Breivik killed 77 people in a rampage in Norway in July 2011, claiming he was fighting against multiculturalism and a "Muslim invasion".
Norwegian convicts have the right to higher education if they meet the admission requirements and the course Breivik applied for could in theory lead to a bachelor's degree that would focus heavily on democracy and human rights.
"He got a place here. He meets the criteria," university spokeswoman Marina Tofting told AFP.
But graduating with a degree is currently not an option for the right-wing extremist -- who once made a living from selling fake university diplomas -- as five out of the nine courses needed would require him to attend university seminars.
The 36-year-old is currently in solitary confinement without access to the internet, and his contacts with the university will have to be through an intermediary.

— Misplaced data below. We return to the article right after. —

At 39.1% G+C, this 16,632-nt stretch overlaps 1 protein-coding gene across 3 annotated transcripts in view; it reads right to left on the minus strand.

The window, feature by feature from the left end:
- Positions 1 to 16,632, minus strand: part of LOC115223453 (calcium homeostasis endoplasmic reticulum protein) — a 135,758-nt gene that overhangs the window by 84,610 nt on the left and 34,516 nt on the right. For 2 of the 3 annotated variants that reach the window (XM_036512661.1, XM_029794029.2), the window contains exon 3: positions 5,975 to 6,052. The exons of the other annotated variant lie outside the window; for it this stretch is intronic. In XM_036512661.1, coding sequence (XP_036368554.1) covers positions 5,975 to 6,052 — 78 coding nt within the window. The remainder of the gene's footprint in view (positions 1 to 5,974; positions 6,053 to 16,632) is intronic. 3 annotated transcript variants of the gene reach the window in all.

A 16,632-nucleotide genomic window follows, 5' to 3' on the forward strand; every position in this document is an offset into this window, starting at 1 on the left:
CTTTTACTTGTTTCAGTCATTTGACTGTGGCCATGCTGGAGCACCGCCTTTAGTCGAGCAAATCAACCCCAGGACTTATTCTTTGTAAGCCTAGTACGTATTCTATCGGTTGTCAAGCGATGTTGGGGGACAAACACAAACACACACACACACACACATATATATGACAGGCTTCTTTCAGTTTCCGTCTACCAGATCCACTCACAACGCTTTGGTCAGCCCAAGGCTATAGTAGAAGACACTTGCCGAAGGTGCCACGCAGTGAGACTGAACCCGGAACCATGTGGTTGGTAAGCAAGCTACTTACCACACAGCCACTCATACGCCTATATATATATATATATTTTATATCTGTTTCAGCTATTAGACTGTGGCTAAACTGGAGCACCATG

"He won't benefit from an exemption," political science professor Dag Harald Claes told AFP.
"He can't pass these courses until his detention regime is eased or if he is eventually released one day," he added.
Breivik began his killing spree on July 22, 2011 by detonating a bomb near government buildings in Oslo, killing eight people, and later opened fire on a Labour Party youth camp on the island of Utøya, taking 69 lives, most of them teenagers.
He is serving a 21-year prison sentence that can be extended indefinitely if he is considered a threat.
"It hurts that he is able to study but it's like that in Norway," the leader of a group for the victims' families, Lisbeth Kristine Røyneland, told AFP.
The fact that the announcement came just days before the anniversary of the attacks "hurts even more," she said.
"But whether he reads novels or political science books doesn't matter to us as long as he remains behind bars," she added.
Breivik initially applied to study at the university in 2013 but was rejected since he didn't meet the academic criteria at the time.